Take a minute and think about how it felt the first time you looked at one of your parents and realized they were old. My first time was seeing my mother answer the door in the middle of the night without any makeup on, her pale skin and wrinkles unmasked and apparent. Unsettling, right? Well, that's pretty much exactly how it felt listening to Scout Niblett sing "Your Beat Kicks Back Like Death" at the last Portland Lounge Series.
The PLS is a live interview/live music event hosted by WW's music website, LocalCut.com. And the song (from Niblett's '03 release, I Am) features local singer-songwriter Niblett—who sounds like the lovechild of a less brash Janis Joplin and a more spritely Cat Power—repeating the words, "We're all gonna die" exactly 16 times (I counted). She also repeats the known facts that "We don't know when/ We don't know how." This is not news, of course. But I was listening to Niblett's performance on day three of quitting smoking, and her announcement of my inevitable mortality almost convinced me that I may as well light the cigarette twirling through my fingers.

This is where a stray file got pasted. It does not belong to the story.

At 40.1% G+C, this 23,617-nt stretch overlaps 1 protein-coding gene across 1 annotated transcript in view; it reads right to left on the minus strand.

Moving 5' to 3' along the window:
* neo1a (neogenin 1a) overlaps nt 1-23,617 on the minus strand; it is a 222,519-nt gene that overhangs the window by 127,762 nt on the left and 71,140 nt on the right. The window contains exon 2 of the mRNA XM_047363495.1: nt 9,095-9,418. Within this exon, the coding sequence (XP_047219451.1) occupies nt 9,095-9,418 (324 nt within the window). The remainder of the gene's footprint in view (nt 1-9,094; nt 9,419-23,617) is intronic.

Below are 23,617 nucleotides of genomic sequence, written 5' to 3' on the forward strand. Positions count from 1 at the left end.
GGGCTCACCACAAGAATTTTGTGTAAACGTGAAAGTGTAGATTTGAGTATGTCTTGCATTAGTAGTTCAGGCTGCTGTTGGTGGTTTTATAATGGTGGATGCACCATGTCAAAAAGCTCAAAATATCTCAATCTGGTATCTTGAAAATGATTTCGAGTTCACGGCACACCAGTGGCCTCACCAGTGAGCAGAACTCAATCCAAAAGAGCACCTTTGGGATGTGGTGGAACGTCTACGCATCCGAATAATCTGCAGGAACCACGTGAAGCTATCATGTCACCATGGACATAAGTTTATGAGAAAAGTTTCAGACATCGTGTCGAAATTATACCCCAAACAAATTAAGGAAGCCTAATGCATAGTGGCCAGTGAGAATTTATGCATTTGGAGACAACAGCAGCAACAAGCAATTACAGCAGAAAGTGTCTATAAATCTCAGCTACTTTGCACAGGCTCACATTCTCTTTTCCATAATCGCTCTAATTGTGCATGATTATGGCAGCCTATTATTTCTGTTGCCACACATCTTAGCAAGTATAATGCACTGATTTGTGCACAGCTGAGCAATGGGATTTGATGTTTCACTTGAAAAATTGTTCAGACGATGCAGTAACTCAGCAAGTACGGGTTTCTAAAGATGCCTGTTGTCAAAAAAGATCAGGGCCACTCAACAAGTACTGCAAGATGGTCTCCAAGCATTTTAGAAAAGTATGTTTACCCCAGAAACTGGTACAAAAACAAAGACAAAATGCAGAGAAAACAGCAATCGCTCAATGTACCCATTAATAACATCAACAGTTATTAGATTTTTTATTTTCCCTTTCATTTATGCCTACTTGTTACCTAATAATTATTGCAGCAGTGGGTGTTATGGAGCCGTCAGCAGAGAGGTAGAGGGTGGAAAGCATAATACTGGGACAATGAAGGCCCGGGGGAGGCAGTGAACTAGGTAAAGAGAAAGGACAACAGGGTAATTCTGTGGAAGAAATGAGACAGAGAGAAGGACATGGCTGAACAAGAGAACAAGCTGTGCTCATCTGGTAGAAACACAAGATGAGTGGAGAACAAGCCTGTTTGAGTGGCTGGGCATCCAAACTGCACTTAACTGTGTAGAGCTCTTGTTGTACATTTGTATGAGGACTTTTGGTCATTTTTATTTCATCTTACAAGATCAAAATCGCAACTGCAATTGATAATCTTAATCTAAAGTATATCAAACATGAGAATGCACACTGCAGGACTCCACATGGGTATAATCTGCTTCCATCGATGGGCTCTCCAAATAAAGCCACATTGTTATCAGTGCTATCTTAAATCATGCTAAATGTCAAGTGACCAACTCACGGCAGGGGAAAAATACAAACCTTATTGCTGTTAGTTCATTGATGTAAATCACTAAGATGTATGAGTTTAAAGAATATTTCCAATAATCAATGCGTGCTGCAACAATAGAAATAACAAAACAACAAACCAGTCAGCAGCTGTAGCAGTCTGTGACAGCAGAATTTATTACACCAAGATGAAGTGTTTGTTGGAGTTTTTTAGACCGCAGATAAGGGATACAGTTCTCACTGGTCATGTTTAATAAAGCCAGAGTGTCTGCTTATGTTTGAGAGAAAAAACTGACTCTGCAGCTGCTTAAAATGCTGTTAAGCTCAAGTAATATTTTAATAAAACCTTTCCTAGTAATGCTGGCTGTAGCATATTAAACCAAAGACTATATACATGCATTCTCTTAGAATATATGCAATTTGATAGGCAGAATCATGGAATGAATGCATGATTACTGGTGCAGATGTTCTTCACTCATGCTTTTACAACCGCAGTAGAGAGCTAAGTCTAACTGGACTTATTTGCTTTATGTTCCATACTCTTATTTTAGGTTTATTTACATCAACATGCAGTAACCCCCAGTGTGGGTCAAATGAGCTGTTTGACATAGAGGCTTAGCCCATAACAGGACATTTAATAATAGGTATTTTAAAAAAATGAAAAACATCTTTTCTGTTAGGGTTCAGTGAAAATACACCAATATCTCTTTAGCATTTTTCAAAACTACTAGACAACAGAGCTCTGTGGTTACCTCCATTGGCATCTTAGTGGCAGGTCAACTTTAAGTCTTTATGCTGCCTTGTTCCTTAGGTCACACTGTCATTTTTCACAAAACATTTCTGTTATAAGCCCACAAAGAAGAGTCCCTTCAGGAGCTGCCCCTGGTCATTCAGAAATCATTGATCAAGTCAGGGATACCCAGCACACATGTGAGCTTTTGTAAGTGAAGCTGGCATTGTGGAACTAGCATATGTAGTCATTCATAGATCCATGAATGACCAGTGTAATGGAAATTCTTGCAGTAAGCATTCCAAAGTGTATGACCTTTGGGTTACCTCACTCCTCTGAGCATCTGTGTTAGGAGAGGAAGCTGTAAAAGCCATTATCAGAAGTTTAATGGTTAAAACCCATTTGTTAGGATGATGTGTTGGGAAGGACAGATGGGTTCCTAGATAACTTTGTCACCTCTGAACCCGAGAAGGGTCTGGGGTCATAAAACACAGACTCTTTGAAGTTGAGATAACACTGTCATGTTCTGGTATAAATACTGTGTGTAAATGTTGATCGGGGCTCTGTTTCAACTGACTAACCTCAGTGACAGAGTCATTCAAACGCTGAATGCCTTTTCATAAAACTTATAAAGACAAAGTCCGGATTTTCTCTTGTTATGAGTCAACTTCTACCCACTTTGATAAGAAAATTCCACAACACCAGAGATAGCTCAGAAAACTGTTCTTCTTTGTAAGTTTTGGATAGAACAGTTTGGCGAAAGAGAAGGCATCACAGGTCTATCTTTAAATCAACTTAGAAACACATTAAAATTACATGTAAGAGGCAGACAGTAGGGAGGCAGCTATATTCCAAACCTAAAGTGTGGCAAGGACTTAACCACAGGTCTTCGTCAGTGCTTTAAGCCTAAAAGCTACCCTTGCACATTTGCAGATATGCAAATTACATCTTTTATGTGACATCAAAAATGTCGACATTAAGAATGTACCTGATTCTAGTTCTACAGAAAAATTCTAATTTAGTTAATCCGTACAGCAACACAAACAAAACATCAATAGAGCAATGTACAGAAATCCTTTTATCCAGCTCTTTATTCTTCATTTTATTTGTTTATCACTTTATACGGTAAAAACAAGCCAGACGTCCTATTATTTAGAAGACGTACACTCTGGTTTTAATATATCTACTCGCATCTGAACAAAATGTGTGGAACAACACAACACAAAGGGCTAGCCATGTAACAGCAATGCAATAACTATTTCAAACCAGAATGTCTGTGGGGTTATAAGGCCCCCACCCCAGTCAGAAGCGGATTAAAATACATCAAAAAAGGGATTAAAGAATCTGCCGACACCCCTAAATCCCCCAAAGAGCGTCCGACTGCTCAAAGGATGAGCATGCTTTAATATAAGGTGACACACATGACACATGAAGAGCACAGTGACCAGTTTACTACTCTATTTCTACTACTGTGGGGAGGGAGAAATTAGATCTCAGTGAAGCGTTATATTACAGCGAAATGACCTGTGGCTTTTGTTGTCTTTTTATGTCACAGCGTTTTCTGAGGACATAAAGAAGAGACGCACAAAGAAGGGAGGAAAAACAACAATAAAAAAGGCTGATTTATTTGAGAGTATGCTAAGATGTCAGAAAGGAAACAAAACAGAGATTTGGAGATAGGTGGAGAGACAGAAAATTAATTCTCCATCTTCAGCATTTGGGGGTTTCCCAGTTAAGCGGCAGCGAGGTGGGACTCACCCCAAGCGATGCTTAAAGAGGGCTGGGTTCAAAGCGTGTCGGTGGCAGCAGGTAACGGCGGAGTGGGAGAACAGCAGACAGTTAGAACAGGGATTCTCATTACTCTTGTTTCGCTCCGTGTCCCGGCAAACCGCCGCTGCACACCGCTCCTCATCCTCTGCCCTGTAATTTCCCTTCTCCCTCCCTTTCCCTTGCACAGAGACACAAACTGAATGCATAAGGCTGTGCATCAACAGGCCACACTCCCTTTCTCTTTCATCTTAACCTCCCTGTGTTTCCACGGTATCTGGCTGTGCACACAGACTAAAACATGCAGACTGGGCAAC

As Niblett banged away at the drums—the song's only instrument besides her intrepid voice—and switched from a nonchalant deadpan delivery of "We're all gonna die" to an impassioned "We're ah-ah-all gonna die-ee-i!" I sat, in a bar for the first time since quitting, trying to decide what part I would play in my own demise. Now, I'm not someone who'd been trying to quit—even thinking of quitting. I was the lucky recipient of a horrible chest cold recently, and my lungs simply felt so burnt and dry at its height that I took two whole days off the tar and nicotine. Then I thought, Maybe I should see how long I can ride this out. As I type this, it's been almost two weeks, a time period that some folks think means I'm "over the hump."
Hump or no, it's still pretty challenging once I've had a few drinks, but I've been very Yoda-like about all of it: You don't try to quit smoking, you just quit. But Niblett's right; we are all gonna die. And I've identified as a smoker for almost a decade now (and was at about half a pack a day before quitting). As I twiddled that unlit Camel Light in my fingers, listening to Scout, I eyed the lit smoke in PLS host Michael Byrne's hand and strongly considered asking for a drag. And when he put it out on the floor, my heart sank a little. But, earlier in the night during the interview section of Niblett's set, she also said, "I can't continue on this path...the path of self destruction, it's not good." Regardless, I was pretty convinced during "Your Beat Kicks Back Like Death" that I would use the song as an excuse to smoke on the walk home. But I didn't. And I still haven't.